A new University of Nebraska–Lincoln lab is going to the dogs — to study canine psychology and related interactions with humans.
Nebraska's Canine Cognition and Human Interaction Lab will showcase its work during Husker DogFest, a free, open-to-the-public event, 10 a.m. to 2 p.m. Aug. 11 in the greenspace immediately south of Manter Hall. The event will include lab tours, professional dog demonstrations, dog activities, pet-related vendors and food vendors.
The lab is a research program created by Jeffrey Stevens, associate professor of psychology. Its research focuses on understanding both dog psychology and how interacting with dogs influences human behavior and psychology. The dog-focused part of the research will involve owners bringing their dogs into the lab to essentially play games for treats while researchers record data about their decision making and cognition. The other part of the research will have people interacting with dogs to see how it influences the people.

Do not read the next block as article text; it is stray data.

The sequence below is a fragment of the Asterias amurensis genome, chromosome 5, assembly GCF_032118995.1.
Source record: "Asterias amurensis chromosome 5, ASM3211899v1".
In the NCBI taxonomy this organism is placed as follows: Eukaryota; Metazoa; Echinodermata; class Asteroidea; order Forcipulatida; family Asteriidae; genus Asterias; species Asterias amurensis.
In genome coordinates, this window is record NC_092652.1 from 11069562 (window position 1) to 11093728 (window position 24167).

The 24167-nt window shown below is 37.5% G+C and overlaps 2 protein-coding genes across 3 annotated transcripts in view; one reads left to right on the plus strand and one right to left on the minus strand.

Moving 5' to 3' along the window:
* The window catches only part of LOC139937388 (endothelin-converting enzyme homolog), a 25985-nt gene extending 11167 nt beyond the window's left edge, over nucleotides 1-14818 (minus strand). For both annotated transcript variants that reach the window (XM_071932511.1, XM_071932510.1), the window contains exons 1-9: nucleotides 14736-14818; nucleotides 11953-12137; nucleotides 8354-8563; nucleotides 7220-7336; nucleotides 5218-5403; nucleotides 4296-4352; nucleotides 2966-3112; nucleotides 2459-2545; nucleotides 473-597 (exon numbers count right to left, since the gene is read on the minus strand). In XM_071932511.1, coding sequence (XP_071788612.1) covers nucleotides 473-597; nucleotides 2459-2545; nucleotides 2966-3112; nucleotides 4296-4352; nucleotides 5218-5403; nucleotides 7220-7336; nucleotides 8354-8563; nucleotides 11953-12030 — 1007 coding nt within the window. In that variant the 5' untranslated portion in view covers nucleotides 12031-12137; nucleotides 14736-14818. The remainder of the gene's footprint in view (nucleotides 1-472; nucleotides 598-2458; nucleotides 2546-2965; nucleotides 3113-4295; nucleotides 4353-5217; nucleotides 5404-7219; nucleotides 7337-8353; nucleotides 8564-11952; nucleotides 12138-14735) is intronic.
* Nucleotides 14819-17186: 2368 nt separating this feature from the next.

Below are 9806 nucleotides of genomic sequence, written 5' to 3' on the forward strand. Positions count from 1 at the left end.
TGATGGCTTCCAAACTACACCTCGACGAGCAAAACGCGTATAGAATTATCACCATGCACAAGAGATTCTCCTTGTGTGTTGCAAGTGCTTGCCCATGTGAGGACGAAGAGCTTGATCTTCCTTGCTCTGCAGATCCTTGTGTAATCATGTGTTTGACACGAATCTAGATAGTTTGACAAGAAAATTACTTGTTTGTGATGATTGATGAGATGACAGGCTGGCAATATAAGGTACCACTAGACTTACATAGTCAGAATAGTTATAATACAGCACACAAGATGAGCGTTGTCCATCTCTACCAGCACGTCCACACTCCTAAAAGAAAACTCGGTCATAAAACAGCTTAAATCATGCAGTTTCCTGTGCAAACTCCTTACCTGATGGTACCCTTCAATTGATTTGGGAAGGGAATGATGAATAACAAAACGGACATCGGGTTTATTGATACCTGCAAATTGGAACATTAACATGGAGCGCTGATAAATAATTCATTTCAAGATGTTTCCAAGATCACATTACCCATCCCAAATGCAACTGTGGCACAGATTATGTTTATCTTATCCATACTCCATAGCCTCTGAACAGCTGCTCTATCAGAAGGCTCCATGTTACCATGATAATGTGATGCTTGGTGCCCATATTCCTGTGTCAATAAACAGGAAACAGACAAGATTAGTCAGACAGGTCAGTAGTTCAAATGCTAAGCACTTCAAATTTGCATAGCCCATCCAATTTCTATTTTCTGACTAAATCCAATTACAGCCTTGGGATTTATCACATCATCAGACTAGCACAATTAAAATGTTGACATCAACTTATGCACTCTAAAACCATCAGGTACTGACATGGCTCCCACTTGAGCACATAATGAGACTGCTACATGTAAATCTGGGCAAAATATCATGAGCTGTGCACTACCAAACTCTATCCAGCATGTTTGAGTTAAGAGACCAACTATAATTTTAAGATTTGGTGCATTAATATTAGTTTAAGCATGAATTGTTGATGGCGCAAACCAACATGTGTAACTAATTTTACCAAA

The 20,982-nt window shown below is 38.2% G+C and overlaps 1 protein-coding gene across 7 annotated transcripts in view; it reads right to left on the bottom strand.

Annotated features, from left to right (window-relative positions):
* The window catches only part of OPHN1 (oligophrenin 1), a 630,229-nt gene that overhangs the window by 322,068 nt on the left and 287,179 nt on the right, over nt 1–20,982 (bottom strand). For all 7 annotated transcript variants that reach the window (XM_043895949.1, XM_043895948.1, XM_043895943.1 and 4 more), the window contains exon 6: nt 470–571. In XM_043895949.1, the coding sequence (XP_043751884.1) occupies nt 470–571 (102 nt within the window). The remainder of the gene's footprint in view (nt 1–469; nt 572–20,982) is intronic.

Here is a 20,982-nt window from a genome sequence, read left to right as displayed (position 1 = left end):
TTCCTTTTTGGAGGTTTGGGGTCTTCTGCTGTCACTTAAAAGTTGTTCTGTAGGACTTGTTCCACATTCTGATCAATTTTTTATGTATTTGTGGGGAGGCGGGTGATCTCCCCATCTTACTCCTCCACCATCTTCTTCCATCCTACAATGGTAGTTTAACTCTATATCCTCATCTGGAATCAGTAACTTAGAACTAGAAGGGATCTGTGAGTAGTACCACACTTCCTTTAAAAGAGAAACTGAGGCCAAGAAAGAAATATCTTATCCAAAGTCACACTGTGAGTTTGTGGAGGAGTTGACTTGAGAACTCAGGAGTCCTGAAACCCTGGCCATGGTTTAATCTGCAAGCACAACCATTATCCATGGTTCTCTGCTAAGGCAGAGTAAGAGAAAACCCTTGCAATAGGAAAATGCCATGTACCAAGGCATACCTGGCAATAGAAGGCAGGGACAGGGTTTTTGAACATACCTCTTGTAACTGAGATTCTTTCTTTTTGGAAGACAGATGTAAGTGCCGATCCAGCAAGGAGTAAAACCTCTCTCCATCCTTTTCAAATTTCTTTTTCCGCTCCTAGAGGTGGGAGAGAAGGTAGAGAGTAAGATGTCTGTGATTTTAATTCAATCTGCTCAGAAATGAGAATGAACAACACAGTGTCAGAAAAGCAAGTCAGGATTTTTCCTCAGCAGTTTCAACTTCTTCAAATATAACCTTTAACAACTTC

Stevens has been at Nebraska for seven years. Before that, he received his doctoral degree at the University of Minnesota, completed a post-doctoral fellowship at Harvard University, and was a research scientist at the Max Planck Institute for Human Development in Berlin, Germany. His research studies decision making in humans and other animals.
Husker DogFest participants are encouraged to bring their well-behaved, leashed dogs (owners must sign a waiver of liability at the event). They will also have the opportunity to enroll dogs in studies in the lab.